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COVID-19 Gets the Wheels Turning on a National Cycling Strategy

More Canadians are seeking new active transport options. An NDP MP is seizing the moment, and he has a key Liberal ally.

Christopher Guly 15 Jun

Tyee frequent contributor Christopher Guly is an Ottawa-based journalist and member of the Canadian Parliamentary Press Gallery.

Amid the dark clouds of the COVID-19 pandemic has come at least one rare ray of light. Less vehicle traffic on roads has resulted in cleaner air.

This climate-friendly transportation trend has also given flight to the dogged determination of a BC NDP MP to have Canada follow the lead of other countries and adopt a national cycling strategy.

Gord Johns, who represents the central Vancouver Island riding of Courtenay-Alberni, has twice tried to get Parliament to adopt a national plan to, as he describes it, “put bums on bikes.”

Despite receiving support from the Federation of Canadian Municipalities, along with such major cities as Toronto, Ottawa and Victoria, he failed to get support for the cycling strategy on his first attempt four years ago.

This year, two days after he introduced another private member’s bill with the same objective, Parliament was suspended due to the COVID-19 crisis.

But the pandemic has highlighted both the necessity and the opportunity for a national cycling strategy — and Johns now has an important government ally.

On March 11, the day the Johns introduced Bill C-239 in the Commons, a Liberal MP with considerable clout tweeted a hint of support for Johns.

Andy Fillmore, parliamentary secretary to Infrastructure and Communities Minister Catherine McKenna, announced that he was tasked with creating Canada’s first national active transportation strategy.

His mandate from McKenna is to develop “a national active transportation strategy that promotes bicycle and walking-friendly communities and school travel, including identifying and harnessing current investments that fall within the strategy.”

“By considering active transportation, alongside transit, as a component of integrated mobility within communities, this strategy should guide and inform our government’s commitment to permanent public transit funding.” Johns is “getting what he wants, as are cycling advocates across the country,” Fillmore told The Tyee.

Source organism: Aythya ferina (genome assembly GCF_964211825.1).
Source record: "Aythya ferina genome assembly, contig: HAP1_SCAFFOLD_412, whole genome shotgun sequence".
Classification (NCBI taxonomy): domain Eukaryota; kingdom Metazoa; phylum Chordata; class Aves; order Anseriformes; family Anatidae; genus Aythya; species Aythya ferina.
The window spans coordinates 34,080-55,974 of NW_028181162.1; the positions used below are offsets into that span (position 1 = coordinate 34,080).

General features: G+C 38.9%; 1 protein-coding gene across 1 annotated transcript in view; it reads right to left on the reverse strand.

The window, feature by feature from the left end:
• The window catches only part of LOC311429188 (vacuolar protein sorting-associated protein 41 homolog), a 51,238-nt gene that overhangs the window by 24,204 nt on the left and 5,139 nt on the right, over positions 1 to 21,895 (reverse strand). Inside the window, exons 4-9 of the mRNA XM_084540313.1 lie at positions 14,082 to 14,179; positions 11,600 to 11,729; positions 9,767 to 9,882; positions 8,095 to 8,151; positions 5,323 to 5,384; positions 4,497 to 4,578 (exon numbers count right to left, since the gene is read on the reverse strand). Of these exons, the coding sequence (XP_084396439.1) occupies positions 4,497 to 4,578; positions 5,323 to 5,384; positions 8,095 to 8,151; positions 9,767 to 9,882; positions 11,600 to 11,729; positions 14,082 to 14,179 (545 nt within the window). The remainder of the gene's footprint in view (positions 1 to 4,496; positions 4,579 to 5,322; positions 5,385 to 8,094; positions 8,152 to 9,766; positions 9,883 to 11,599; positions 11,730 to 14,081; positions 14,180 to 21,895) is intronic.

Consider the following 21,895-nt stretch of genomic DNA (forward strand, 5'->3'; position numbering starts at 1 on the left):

Last month, Johns — who in 2017 visited 31 communities within his 8,571-square-kilometre riding over 13 days by bike — sent McKenna a letter asking her to “prioritize funding” for cycling and active infrastructure as part of the government’s economic stimulus package.

“Throughout this pandemic, we have seen an increased demand from Canadians for more outdoor public space in communities, including space for cycling and other forms of active transportation,” said the May 15 letter signed by Johns and Taylor Bachrach, the NDP critic for infrastructure and communities and MP for the B.C. riding of Skeena-Bulkley Valley.

“Local governments across Canada have taken steps to facilitate increased cycling while safely supporting physical distancing, including closing low-traffic roads or removing on-street parking to make space for bikes,” the letter says.

They say that countries have also committed to funding national cycling strategies.

Last month, Boris Johnson’s government announced a £2-billion plan (about C$3.4 billion) to create pop-up bike lanes and cycle-only corridors throughout the United Kingdom “to boost greener, active transport.”

New Zealand, which as of last Monday reported no active cases of COVID-19, has launched an Innovative Streets for People pilot fund, worth more than $7 million New Zealand dollars (about C$6 million). It provides municipalities with 90-per-cent-funding to establish healthy and eco-friendly initiatives, such as bike lanes, which don’t “create space for cars” but “demonstrate the value of using tactical urbanism to advance future permanent change.”